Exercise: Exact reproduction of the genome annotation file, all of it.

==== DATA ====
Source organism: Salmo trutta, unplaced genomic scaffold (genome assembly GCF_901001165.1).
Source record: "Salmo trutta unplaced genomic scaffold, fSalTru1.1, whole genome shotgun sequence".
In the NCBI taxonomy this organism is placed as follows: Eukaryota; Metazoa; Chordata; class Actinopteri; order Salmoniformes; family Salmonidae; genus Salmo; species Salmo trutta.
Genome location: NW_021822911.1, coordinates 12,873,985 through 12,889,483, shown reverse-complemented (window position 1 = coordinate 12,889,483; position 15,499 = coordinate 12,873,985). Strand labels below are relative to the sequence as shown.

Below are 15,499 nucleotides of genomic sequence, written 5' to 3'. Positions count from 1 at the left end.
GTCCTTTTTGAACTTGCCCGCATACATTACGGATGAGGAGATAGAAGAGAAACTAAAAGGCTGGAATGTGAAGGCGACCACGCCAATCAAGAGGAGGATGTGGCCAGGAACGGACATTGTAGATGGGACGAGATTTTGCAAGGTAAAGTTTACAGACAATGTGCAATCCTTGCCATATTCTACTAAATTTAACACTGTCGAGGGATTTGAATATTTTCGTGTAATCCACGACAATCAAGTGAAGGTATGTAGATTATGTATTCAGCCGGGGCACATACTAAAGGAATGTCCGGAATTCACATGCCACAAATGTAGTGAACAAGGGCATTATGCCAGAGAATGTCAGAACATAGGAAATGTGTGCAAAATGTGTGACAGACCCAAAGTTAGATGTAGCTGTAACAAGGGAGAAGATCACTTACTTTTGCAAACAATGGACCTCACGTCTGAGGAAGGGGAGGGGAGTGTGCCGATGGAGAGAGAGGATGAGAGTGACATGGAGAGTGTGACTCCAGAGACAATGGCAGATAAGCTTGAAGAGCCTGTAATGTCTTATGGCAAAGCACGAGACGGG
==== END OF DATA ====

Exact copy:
Source organism: Salmo trutta, unplaced genomic scaffold (genome assembly GCF_901001165.1).
Source record: "Salmo trutta unplaced genomic scaffold, fSalTru1.1, whole genome shotgun sequence".
In the NCBI taxonomy this organism is placed as follows: Eukaryota; Metazoa; Chordata; class Actinopteri; order Salmoniformes; family Salmonidae; genus Salmo; species Salmo trutta.
Genome location: NW_021822911.1, coordinates 12,873,985 through 12,889,483, shown reverse-complemented (window position 1 = coordinate 12,889,483; position 15,499 = coordinate 12,873,985). Strand labels below are relative to the sequence as shown.

Below are 15,499 nucleotides of genomic sequence, written 5' to 3'. Positions count from 1 at the left end.
GTCCTTTTTGAACTTGCCCGCATACATTACGGATGAGGAGATAGAAGAGAAACTAAAAGGCTGGAATGTGAAGGCGACCACGCCAATCAAGAGGAGGATGTGGCCAGGAACGGACATTGTAGATGGGACGAGATTTTGCAAGGTAAAGTTTACAGACAATGTGCAATCCTTGCCATATTCTACTAAATTTAACACTGTCGAGGGATTTGAATATTTTCGTGTAATCCACGACAATCAAGTGAAGGTATGTAGATTATGTATTCAGCCGGGGCACATACTAAAGGAATGTCCGGAATTCACATGCCACAAATGTAGTGAACAAGGGCATTATGCCAGAGAATGTCAGAACATAGGAAATGTGTGCAAAATGTGTGACAGACCCAAAGTTAGATGTAGCTGTAACAAGGGAGAAGATCACTTACTTTTGCAAACAATGGACCTCACGTCTGAGGAAGGGGAGGGGAGTGTGCCGATGGAGAGAGAGGATGAGAGTGACATGGAGAGTGTGACTCCAGAGACAATGGCAGATAAGCTTGAAGAGCCTGTAATGTCTTATGGCAAAGCACGAGACGGG